Lawsuit claims new Texas congressional map 'clearly dilutes' power of voters of color

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The lawsuit says Republicans passed an 'absurd' congressional map that gives white voters more power.

Texas Republican Gov. Greg Abbott signed into law on Monday a new congressional map that will keep Republicans in a sizable majority of the state's congressional delegation for the next decade, a move accomplished by diluting the power of voters of color — even though the vast majority of Texas' population growth in the state came from minority groups.

Immediately after Abbott signed the map into law, Voto Latino, a group that works to encourage the Latino community to vote, sued the state, arguing that "the new districts violate Section 2 of the Voting Rights Act by diluting the voting strength of communities of color, particularly Latinx and Black communities."

"This map clearly dilutes the voting strength of communities of color in violation of federal law, and my team will fight to ensure that a new map that adequately represents the state's minority populations and allows Latinx and Black voters to elect candidates of their choice is in place for the next election," Marc Elias, the lawyer representing Voto Latino, said in an email.

(Disclosure: The Voto Latino Foundation has previously contributed funding to the American Independent.)

According to the lawsuit, 95% of Texas' population growth, as a result of which the state gained two House seats in the census-driven decennial congressional reapportionment process, was among Texans of color.

But, the lawsuit says, the new map "actually reduces the number of districts in which Texas' communities of color have a reasonable opportunity to elect their preferred candidates, and it increases the number of districts in which a majority of voting-age residents are white."

According to analysis by FiveThirtyEight, after redistricting Republicans will safely control 24 of the state's 38 congressional districts. That amounts to 63% of the seats, even though former President Donald Trump won the state with 52% of the vote in 2020.

Just one of the state's seats will be competitive: the Democratic-held 15th District in the San Antonio area.

That is down from five highly competitive seats according to the state's previous map.

FiveThirtyEight says that the new map is "even more advantageous for the GOP than the state's current congressional map," which already heavily favored Republicans.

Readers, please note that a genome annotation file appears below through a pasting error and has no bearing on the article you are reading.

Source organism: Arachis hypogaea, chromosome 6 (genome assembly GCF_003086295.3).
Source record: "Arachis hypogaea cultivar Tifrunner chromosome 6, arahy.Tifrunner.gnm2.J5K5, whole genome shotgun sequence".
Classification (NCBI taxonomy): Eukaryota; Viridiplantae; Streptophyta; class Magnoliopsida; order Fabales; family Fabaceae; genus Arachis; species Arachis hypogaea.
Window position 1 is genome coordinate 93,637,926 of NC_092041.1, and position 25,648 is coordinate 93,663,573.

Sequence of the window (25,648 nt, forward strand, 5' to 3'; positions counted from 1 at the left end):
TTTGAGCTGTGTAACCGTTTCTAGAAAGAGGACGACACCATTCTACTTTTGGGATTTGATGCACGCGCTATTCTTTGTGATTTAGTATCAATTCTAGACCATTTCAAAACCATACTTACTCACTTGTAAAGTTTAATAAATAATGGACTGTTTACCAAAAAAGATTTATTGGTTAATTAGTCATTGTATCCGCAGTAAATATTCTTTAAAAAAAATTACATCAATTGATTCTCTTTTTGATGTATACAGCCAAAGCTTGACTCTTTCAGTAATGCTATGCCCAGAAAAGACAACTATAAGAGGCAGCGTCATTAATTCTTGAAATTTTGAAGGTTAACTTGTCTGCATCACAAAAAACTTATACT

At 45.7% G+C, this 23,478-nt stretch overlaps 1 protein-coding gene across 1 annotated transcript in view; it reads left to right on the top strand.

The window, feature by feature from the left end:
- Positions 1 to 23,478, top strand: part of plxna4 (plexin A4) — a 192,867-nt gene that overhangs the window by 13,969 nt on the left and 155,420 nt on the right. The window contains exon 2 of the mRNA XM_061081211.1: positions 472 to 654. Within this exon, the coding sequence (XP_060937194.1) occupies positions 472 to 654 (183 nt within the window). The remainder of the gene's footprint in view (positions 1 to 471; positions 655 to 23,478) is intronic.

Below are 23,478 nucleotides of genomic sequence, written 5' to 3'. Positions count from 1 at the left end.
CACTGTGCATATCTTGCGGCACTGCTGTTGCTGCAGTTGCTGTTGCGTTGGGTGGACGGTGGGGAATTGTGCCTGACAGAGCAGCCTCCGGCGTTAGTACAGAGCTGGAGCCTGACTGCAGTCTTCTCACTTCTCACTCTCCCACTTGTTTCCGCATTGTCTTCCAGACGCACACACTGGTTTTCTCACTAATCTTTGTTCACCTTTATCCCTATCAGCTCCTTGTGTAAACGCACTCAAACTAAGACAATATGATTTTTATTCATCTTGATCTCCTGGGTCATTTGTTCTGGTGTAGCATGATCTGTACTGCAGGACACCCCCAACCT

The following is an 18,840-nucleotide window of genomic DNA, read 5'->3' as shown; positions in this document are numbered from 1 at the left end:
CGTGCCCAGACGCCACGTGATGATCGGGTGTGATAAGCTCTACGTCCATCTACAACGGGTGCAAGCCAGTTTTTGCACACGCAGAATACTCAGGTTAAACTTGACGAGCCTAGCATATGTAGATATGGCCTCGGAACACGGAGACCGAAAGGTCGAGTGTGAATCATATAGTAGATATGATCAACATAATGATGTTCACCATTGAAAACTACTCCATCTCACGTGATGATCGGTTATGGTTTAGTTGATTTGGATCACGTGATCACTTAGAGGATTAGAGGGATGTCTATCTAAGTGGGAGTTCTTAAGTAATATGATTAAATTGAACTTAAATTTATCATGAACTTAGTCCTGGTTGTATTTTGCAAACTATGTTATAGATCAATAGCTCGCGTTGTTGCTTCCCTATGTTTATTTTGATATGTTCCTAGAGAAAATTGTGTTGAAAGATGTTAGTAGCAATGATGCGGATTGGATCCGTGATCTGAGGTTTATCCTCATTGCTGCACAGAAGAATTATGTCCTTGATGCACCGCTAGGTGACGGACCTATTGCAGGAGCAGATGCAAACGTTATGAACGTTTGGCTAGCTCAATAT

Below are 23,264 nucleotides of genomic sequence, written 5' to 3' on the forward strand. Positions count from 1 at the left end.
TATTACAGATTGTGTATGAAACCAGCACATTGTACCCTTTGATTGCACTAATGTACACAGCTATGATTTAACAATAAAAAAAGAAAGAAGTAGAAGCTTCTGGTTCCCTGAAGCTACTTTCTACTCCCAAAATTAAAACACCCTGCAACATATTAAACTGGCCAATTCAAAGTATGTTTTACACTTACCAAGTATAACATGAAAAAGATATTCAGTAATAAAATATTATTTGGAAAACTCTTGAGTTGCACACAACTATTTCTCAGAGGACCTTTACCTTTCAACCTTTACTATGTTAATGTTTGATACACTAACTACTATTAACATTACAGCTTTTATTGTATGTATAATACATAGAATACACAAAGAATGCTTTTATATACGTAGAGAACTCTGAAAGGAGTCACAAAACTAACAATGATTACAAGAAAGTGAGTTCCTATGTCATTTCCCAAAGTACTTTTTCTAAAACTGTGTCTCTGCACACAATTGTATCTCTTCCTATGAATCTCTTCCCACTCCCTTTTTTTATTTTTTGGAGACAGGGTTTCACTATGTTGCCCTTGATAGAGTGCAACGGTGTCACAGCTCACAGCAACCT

Elias noted in his email, "Texas has a long history of intentionally discriminating against its voters of color, including during the redistricting process. In every round of redistricting since 1970, a federal court has found that Texas violated either the Voting Rights Act or the U.S. Constitution — and I expect this time around will be no different."

The office of Texas' newly appointed Secretary of State John Scott, the main defendant in Voto Latino's lawsuit, did not immediately respond to a request for comment about the suit and whether he believes it discriminates against voters of color as alleged.

Republicans in Texas aren't the only ones looking to pass extreme gerrymanders, manipulated districts that favor one party over another no matter the state's overall partisan breakdown.

For example, Republicans in North Carolina proposed a map on Monday that would give the GOP an 11-3 majority in the state's congressional delegation, even though Trump carried the state by just 1 point in 2020.

Elias, the lawyer representing the plaintiff in the suit over Texas' new map, vowed to sue North Carolina if that map is enacted.

Experts say Republicans could win a back a majority in the U.S. House of Representatives purely on the basis of redistricting with maps redrawn in their favor. They need to flip just five seats to do so.

"Republicans could conceivably gain enough seats from 2021 redistricting *alone* to erase Dems' thin House majority," redistricting expert Dave Wasserman tweeted in January.

Published with permission of The American Independent Foundation.